Saturday, December 08, 2018

Reducing impact fees will be great, but we need to talk about how we built our city

Next week the Olympia City Council will talk about an ordinance that will lower impact fees for affordable housing.

More specifically, the ordinance will lower impact fees for "housing with a monthly housing expense that is no greater than 30 percent of 80 percent of the median family income." The idea is that since developers make the most money building high-end housing for people that can afford it, this will create an incentive to build less expensive housing for those who can't.

But in the short term, I think we should pull back and take a look at impact fees in general and what kind of housing this ordinance is likely to encourage.

First though, let's say that impact fees are a one time fee for initial impacts that a new house will have on Olympia. Things like new roads, new parks, new schools are paid for out of these fees. But, long-term maintenance of these public assets come out of property taxes that end up being paid on the value of each home. So, while the initial burden of new homes can be blunted by impact fees, long term maintenance is everyone's problem. And, that is when we get into choosing what kind of housing we choose to build.

Up until very recently, most of Olympia was locked into single family home only zoning. Now, more neighborhoods are open for what is called Missing Middle housing types, like duplexes, townhomes, etc. And, a lot of people are connecting this impact fee proposal to the Missing Middle proposal. Larry Dzieza's post on Nextdoor about the cut in impact fees is even called "Missing Middle Tax/Fee Cut for Developers."

What people aren't talking about is that so-called Missing Middle development leads to higher valued properties, which leads to more taxable value for the city in the long run.

Here is how that works.

Generally, downtown Olympia is pretty valuable to the city and produces a lot of tax revenue (here and here). This is generally because the auto-centered suburban development style just isn't as valuable.

Let's get to another good example of how this is working in Olympia. Take this block of densely packed housing along Jefferson:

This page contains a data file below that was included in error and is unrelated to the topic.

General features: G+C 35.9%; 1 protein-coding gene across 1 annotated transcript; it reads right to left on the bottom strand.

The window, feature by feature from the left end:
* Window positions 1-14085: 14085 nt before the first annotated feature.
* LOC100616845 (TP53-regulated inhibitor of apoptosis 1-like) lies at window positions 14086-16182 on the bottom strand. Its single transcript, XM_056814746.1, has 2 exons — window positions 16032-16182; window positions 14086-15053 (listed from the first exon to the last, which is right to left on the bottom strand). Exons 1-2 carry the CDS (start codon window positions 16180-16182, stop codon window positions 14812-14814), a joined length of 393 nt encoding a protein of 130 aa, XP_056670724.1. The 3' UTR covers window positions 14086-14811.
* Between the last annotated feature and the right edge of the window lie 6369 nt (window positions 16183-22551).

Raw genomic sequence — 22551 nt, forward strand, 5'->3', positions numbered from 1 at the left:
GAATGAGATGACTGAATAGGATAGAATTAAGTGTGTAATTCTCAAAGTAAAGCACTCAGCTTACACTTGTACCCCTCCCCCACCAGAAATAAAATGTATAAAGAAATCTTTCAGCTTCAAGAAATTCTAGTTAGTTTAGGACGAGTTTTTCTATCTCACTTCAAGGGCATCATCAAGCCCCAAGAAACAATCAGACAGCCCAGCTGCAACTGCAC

This isn't likely anyone's favorite place in Olympia, it sits on a stretch of Jefferson that has train tracks and is just a good example of what kind of housing we used to build downtown. At at just less than 10 percent of an acre it is valued at $2,661,538.46 per acre. When you look at the map, you can see it isn't even out of the neighborhood in terms of value per acre.

Let's go a few miles south on 37th Street, south of Olympia High School a block or so. This is a neighborhood of single family homes in a neighborhood with no sidewalks, and though it is walking distance to two schools and a couple of churches, isn't really what anyone would consider walkable in general.

And, these four house, clocking in at just over an acre, are valued at 1,617,475.73 per acre.

And, looking at this map, you see very similar values per acre among the neighbors.

Another way to look at it is to think about what value is being lost to the city of Olympia by sea level rise. Downtown Olympia by 2095 (if we don't do anything) will lost about 370 acres and about $600,491,269 in total value. The land in low lying Olympia is valued at $1,631,769.75 per acre, Compared to the value of the land outside the inundation zone at $494,018.11.

So, coming back to the finances of the city. In the short run, we want more walkable neighborhoods filled with affordable housing of various sizes and types. So, we want to cut impact fees to help this happen. Single family housing is more expensive to the consumer (even using the data provided by opponents of the Missing Middle). But, because high density housing uses the land more efficiently, it ends up providing more taxes to the city itself, blunting the need for impact fees anyway.


Thad Curtz said...

I don't have a dog in this fight, but this analysis seems a little simple to me. If I lived in a single family neighborhood like the one in your map, and somebody put a four-plex up next to my house, I'd expect the market value of my house, and of the houses on the block (and the City's tax revenue from them) to go down.

Of course, the market value of the four-plex might well be higher than the market value of the house that was there before, but it seems as if you leave part of the system of changes that result out of this so far...

Steve S. said...

Emmett, that's an interesting analysis. You've shared anecdotal evidence; have there been any studies done that confirm your argument? I would ask the same question of Thad's assumption.

In general, I've sensed a polarized, white/black dynamic to the missing middle policy debate. For example, given Olympia's steadily increasing property values, is it realistic to argue that the value of a home would decrease -- as opposed to rising more slowly than a comparable house elsewhere?

I also wonder to what degree the property value question is an implementation issue. In other words, carefully sited and well-designed duplexes or townhouses could plausibly impact a neighborhood very differently than ones that are poorly planned.

The sustainability website Sightline recently did a story on Olympia's policy direction. They have been championing higher density for years, so it wasn't surprising that they argued that Olympia did not go far enough. Sightline researcher Dan Bertolet presented data that suggested relatively little additional housing will end up being built.